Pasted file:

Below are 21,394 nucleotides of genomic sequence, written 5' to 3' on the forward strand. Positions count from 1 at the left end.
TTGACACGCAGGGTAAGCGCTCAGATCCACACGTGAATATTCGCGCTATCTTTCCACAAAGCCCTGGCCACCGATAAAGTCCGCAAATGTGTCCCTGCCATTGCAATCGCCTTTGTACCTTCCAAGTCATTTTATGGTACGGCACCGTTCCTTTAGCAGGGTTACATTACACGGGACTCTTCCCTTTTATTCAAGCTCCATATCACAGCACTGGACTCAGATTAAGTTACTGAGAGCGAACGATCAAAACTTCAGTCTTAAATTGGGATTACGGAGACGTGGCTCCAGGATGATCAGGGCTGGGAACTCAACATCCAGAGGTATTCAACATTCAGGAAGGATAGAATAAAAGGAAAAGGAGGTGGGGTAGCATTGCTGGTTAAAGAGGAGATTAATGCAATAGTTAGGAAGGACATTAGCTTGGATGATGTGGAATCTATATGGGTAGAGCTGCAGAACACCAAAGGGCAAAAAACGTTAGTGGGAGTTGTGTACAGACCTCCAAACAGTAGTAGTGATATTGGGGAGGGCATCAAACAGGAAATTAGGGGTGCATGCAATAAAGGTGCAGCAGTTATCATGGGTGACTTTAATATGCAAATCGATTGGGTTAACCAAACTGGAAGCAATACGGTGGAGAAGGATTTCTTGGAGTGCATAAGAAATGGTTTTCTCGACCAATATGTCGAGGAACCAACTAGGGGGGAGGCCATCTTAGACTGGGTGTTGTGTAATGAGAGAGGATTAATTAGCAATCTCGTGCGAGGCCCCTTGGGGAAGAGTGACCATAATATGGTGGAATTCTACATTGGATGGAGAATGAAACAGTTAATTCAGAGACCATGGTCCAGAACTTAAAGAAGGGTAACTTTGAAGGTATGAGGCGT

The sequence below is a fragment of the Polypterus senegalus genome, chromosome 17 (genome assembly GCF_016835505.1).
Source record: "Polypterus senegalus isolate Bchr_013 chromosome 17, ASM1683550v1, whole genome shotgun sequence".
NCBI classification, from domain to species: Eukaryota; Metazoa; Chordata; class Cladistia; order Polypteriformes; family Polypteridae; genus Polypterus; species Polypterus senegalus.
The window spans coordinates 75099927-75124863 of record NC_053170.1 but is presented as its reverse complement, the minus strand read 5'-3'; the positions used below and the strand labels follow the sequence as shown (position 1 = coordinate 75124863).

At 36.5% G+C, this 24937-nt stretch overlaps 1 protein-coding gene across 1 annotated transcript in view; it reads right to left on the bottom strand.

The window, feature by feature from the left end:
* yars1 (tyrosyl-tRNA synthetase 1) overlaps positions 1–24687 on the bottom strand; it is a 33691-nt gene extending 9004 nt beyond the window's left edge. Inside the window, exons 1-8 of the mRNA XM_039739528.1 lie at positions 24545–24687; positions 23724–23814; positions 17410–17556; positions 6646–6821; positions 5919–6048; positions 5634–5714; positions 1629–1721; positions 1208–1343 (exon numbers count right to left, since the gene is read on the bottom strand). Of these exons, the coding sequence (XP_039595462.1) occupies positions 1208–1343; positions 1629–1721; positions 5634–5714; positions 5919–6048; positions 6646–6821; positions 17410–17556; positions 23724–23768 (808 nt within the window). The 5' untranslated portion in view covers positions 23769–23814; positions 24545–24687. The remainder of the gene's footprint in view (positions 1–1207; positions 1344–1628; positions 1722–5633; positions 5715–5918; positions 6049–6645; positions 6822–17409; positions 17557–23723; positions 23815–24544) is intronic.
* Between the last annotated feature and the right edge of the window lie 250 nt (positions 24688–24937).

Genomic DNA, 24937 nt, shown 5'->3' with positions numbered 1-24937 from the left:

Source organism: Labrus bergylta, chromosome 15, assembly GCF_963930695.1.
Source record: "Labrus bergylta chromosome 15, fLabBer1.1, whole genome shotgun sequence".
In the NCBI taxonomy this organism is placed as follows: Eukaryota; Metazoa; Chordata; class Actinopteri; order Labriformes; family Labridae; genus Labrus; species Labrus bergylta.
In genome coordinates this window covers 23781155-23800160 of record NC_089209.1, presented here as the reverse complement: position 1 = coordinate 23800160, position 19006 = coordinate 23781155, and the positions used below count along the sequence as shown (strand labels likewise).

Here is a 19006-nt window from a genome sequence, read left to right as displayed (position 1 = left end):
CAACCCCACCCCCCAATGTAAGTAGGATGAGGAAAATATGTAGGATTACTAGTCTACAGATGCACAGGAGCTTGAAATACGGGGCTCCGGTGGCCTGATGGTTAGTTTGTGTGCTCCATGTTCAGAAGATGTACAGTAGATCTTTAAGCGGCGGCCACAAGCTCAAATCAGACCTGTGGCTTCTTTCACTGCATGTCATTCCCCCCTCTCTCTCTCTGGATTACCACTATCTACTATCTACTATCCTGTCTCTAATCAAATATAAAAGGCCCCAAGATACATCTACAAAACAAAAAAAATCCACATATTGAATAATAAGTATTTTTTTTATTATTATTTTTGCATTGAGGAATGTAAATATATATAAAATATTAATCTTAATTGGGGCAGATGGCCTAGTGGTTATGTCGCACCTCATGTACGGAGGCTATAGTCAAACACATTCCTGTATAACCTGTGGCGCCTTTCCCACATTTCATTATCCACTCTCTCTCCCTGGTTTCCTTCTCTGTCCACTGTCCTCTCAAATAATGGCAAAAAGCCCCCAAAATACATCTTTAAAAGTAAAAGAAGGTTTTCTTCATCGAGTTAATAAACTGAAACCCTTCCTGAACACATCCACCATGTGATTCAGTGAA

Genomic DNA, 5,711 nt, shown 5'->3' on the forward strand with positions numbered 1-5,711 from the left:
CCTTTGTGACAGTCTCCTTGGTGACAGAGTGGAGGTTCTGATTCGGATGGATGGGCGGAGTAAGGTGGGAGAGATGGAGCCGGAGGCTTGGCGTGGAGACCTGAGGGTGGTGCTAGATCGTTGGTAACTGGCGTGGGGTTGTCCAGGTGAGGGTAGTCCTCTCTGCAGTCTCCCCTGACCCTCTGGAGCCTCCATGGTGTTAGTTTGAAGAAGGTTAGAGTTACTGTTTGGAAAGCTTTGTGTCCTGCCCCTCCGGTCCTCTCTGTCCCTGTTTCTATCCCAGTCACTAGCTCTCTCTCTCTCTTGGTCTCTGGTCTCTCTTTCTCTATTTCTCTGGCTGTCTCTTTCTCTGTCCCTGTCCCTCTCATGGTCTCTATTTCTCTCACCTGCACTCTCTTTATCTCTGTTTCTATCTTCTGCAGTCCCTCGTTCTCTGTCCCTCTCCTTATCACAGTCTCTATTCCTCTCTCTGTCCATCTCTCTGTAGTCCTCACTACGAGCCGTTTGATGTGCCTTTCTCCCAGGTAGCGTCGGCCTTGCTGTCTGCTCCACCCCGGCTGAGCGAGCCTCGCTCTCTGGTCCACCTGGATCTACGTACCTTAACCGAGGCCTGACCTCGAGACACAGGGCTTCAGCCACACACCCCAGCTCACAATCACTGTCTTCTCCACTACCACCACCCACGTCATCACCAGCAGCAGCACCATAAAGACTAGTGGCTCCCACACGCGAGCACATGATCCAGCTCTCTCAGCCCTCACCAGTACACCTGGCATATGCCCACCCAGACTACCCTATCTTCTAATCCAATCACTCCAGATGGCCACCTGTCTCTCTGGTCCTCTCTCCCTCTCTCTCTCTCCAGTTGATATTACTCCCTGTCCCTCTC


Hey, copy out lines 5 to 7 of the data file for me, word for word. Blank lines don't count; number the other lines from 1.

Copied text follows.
NCBI classification, from domain to species: Eukaryota; Metazoa; Chordata; class Cladistia; order Polypteriformes; family Polypteridae; genus Polypterus; species Polypterus senegalus.
The window spans coordinates 75099927-75124863 of record NC_053170.1 but is presented as its reverse complement, the minus strand read 5'-3'; the positions used below and the strand labels follow the sequence as shown (position 1 = coordinate 75124863).

At 36.5% G+C, this 24937-nt stretch overlaps 1 protein-coding gene across 1 annotated transcript in view; it reads right to left on the bottom strand.